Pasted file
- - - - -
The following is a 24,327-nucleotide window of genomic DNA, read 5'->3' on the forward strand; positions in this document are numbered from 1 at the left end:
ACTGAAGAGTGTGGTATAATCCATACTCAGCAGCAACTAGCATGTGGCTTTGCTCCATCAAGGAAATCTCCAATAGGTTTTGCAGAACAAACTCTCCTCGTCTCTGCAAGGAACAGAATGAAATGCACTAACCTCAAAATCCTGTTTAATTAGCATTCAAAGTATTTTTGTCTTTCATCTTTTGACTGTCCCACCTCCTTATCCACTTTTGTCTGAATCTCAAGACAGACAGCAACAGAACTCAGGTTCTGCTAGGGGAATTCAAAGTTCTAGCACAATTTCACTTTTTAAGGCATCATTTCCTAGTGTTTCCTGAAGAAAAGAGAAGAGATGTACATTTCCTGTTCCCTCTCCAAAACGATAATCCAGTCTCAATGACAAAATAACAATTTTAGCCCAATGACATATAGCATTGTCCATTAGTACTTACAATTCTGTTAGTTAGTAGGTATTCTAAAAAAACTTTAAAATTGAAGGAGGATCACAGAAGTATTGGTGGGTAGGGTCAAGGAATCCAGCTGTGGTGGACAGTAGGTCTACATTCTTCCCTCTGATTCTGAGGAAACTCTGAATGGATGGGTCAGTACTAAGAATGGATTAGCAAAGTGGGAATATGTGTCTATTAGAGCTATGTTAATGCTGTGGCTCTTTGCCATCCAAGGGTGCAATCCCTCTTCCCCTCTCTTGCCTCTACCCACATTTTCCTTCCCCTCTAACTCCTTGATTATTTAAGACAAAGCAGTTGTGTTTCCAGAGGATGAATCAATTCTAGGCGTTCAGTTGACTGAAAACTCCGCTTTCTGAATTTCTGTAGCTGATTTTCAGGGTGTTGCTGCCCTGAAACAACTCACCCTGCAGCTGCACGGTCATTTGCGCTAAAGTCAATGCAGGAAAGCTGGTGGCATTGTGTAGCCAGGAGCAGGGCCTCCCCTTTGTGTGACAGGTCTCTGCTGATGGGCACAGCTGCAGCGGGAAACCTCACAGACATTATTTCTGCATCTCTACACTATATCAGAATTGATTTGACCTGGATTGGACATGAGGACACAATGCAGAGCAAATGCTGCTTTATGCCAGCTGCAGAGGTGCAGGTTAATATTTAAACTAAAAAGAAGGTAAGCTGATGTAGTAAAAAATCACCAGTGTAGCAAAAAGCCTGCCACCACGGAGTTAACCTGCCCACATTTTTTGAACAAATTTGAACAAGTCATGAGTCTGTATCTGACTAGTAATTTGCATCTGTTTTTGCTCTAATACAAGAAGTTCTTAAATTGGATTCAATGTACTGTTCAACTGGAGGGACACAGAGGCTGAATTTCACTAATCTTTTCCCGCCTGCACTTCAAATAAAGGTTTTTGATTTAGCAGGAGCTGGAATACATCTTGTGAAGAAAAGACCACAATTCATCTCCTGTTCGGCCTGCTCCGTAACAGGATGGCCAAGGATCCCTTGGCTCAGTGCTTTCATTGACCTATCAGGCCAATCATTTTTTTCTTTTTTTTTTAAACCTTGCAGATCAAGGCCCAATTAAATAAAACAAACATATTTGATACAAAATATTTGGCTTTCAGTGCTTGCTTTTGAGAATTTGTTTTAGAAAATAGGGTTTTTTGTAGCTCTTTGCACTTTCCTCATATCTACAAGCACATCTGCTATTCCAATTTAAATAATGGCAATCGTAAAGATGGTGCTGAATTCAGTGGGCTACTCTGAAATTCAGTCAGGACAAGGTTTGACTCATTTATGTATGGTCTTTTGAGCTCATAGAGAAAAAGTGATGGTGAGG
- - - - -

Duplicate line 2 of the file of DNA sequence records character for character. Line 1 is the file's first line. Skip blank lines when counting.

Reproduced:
ACTGAAGAGTGTGGTATAATCCATACTCAGCAGCAACTAGCATGTGGCTTTGCTCCATCAAGGAAATCTCCAATAGGTTTTGCAGAACAAACTCTCCTCGTCTCTGCAAGGAACAGAATGAAATGCACTAACCTCAAAATCCTGTTTAATTAGCATTCAAAGTATTTTTGTCTTTCATCTTTTGACTGTCCCACCTCCTTATCCACTTTTGTCTGAATCTCAAGACAGACAGCAACAGAACTCAGGTTCTGCTAGGGGAATTCAAAGTTCTAGCACAATTTCACTTTTTAAGGCATCATTTCCTAGTGTTTCCTGAAGAAAAGAGAAGAGATGTACATTTCCTGTTCCCTCTCCAAAACGATAATCCAGTCTCAATGACAAAATAACAATTTTAGCCCAATGACATATAGCATTGTCCATTAGTACTTACAATTCTGTTAGTTAGTAGGTATTCTAAAAAAACTTTAAAATTGAAGGAGGATCACAGAAGTATTGGTGGGTAGGGTCAAGGAATCCAGCTGTGGTGGACAGTAGGTCTACATTCTTCCCTCTGATTCTGAGGAAACTCTGAATGGATGGGTCAGTACTAAGAATGGATTAGCAAAGTGGGAATATGTGTCTATTAGAGCTATGTTAATGCTGTGGCTCTTTGCCATCCAAGGGTGCAATCCCTCTTCCCCTCTCTTGCCTCTACCCACATTTTCCTTCCCCTCTAACTCCTTGATTATTTAAGACAAAGCAGTTGTGTTTCCAGAGGATGAATCAATTCTAGGCGTTCAGTTGACTGAAAACTCCGCTTTCTGAATTTCTGTAGCTGATTTTCAGGGTGTTGCTGCCCTGAAACAACTCACCCTGCAGCTGCACGGTCATTTGCGCTAAAGTCAATGCAGGAAAGCTGGTGGCATTGTGTAGCCAGGAGCAGGGCCTCCCCTTTGTGTGACAGGTCTCTGCTGATGGGCACAGCTGCAGCGGGAAACCTCACAGACATTATTTCTGCATCTCTACACTATATCAGAATTGATTTGACCTGGATTGGACATGAGGACACAATGCAGAGCAAATGCTGCTTTATGCCAGCTGCAGAGGTGCAGGTTAATATTTAAACTAAAAAGAAGGTAAGCTGATGTAGTAAAAAATCACCAGTGTAGCAAAAAGCCTGCCACCACGGAGTTAACCTGCCCACATTTTTTGAACAAATTTGAACAAGTCATGAGTCTGTATCTGACTAGTAATTTGCATCTGTTTTTGCTCTAATACAAGAAGTTCTTAAATTGGATTCAATGTACTGTTCAACTGGAGGGACACAGAGGCTGAATTTCACTAATCTTTTCCCGCCTGCACTTCAAATAAAGGTTTTTGATTTAGCAGGAGCTGGAATACATCTTGTGAAGAAAAGACCACAATTCATCTCCTGTTCGGCCTGCTCCGTAACAGGATGGCCAAGGATCCCTTGGCTCAGTGCTTTCATTGACCTATCAGGCCAATCATTTTTTTCTTTTTTTTTTAAACCTTGCAGATCAAGGCCCAATTAAATAAAACAAACATATTTGATACAAAATATTTGGCTTTCAGTGCTTGCTTTTGAGAATTTGTTTTAGAAAATAGGGTTTTTTGTAGCTCTTTGCACTTTCCTCATATCTACAAGCACATCTGCTATTCCAATTTAAATAATGGCAATCGTAAAGATGGTGCTGAATTCAGTGGGCTACTCTGAAATTCAGTCAGGACAAGGTTTGACTCATTTATGTATGGTCTTTTGAGCTCATAGAGAAAAAGTGATGGTGAGG